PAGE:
NEW YORK — With robust top- and bottom-line first-quarter growth, Chico's FAS Inc. is positioned for another banner year.
The specialty retailer reported on Thursday a slightly better than expected 32.3 rise in first-quarter net income, on a 27.4 percent jump in revenues. Key segments in the quarter included denim, sweaters and knits.
For the 13 weeks ended April 30, Chico's earned $47.2 million, or 26 cents a share, which was ahead of analysts' consensus estimate for 25 cents. The company had a profit of $35.7 million, or 20 cents, in the same quarter last year. Results are adjusted for a 2-for-1 stock split completed in February.
Total revenues climbed to $327.3 million from $256.8 million a year ago. Combined sales at Chico's and Soma stores totaled $267.6 million, up 22.5 percent, while sales at White House/Black Market rose 63.9 percent to $49.2 million.
The company had said in early May that same-store sales at company-owned stores rose 10.8 percent during the first quarter.
During a post-earnings conference call with investors, Chico's executives said that denim and novelty jackets were strong-selling categories during the quarter at Chico's, while sales at White House/Black Market were driven by sweaters, bottoms, dresses and knits.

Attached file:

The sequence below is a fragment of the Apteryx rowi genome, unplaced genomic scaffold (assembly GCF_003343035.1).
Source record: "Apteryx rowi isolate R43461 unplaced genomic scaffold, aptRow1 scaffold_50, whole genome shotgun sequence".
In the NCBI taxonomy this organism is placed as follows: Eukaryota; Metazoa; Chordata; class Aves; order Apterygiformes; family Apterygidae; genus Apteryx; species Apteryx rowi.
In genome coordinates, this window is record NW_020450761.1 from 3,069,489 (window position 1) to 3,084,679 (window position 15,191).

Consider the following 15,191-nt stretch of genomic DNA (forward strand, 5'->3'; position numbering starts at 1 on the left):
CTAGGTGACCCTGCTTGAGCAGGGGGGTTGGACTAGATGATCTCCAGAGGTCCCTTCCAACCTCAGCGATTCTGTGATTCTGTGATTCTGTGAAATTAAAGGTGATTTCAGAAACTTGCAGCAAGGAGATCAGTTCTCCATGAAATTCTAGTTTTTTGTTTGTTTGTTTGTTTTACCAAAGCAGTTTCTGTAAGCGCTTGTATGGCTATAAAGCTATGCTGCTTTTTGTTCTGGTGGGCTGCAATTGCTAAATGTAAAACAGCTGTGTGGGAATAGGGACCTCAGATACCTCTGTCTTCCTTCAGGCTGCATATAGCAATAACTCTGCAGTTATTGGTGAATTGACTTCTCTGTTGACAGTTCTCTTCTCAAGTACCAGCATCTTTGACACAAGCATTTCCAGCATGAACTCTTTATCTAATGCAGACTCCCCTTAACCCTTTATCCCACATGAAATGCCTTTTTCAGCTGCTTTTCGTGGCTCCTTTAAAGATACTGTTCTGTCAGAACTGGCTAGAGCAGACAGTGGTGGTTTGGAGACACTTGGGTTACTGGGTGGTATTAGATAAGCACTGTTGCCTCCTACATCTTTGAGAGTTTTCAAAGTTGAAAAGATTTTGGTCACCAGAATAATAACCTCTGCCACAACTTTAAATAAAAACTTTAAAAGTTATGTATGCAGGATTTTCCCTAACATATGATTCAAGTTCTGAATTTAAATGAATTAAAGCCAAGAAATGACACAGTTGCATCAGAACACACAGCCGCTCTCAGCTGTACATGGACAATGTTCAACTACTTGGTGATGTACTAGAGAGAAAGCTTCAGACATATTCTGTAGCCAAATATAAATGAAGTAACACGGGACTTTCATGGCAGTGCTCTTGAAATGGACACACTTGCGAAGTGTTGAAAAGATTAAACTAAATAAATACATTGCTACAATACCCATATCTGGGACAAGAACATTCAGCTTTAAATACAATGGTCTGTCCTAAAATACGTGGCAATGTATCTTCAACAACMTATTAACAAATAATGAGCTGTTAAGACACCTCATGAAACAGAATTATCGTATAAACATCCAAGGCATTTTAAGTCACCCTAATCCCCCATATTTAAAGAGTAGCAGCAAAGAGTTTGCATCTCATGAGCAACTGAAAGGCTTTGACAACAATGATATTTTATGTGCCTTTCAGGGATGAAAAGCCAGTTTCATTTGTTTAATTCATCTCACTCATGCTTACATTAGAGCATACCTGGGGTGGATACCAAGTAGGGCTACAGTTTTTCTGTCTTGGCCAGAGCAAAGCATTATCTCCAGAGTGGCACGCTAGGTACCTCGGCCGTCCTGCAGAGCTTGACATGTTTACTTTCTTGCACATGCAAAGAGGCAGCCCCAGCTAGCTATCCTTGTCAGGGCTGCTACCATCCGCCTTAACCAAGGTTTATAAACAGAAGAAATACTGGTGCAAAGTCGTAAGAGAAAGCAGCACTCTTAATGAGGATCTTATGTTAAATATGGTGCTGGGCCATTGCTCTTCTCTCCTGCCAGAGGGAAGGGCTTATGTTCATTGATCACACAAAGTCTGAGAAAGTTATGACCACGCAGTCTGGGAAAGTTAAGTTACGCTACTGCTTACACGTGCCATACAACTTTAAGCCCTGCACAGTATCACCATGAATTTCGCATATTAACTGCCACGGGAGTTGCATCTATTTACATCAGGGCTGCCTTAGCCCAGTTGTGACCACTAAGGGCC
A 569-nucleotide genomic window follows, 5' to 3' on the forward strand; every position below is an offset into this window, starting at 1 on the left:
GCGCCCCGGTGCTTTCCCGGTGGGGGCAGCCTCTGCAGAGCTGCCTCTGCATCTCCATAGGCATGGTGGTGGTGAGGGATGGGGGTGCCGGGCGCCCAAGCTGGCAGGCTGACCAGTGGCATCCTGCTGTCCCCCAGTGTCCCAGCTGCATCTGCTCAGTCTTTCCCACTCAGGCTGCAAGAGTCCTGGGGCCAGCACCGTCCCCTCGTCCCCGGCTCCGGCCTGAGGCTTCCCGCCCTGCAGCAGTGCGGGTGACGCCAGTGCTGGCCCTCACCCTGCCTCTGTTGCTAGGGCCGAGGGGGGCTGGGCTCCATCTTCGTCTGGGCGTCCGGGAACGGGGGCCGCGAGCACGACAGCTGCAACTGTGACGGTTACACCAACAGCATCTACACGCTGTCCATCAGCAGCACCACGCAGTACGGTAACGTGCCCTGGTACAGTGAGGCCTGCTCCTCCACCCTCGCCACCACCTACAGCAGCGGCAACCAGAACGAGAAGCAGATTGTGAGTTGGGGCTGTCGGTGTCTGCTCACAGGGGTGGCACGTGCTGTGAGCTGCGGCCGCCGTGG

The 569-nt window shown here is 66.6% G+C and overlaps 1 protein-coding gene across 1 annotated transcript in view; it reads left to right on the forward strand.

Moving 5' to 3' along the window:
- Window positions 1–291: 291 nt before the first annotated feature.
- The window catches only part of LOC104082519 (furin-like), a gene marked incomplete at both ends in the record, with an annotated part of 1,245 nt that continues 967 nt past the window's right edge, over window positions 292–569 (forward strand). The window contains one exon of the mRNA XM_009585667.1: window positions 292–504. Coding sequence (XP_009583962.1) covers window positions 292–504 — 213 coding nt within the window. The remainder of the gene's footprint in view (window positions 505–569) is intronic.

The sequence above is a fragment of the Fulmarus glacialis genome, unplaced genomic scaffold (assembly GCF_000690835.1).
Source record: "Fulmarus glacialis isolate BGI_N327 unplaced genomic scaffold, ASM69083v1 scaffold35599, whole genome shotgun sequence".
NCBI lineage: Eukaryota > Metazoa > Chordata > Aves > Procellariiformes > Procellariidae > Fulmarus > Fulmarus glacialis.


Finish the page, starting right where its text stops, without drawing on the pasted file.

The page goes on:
Scott A. Edmonds, president and chief executive officer of Chico's, said in a Thursday statement that same-store sales at both Chico's and White House/Black Market are "at the double-digit level" in the current second quarter.
For the second quarter, analysts are calling for a profit of 25 cents.
At the end of the first quarter, Fort Myers, Fla.-based Chico's operated 465 Chico's stores, 27 Chico's outlet stores, 178 White House/Black Market locations, four White House/Black Market outlet stores and 10 Soma by Chico's intimate apparel sites.
Shares of Chico's closed up 1.3 percent at $31.35 in Thursday trading on the New York Stock Exchange.
A Stella McCartney sketch of a custom dress made from protein-based silk in partnership with biotech lab Bolt Threads. The dress will be displayed at The Museum of Modern Art's upcoming design exhibition, "Items: Is Fashion Modern?"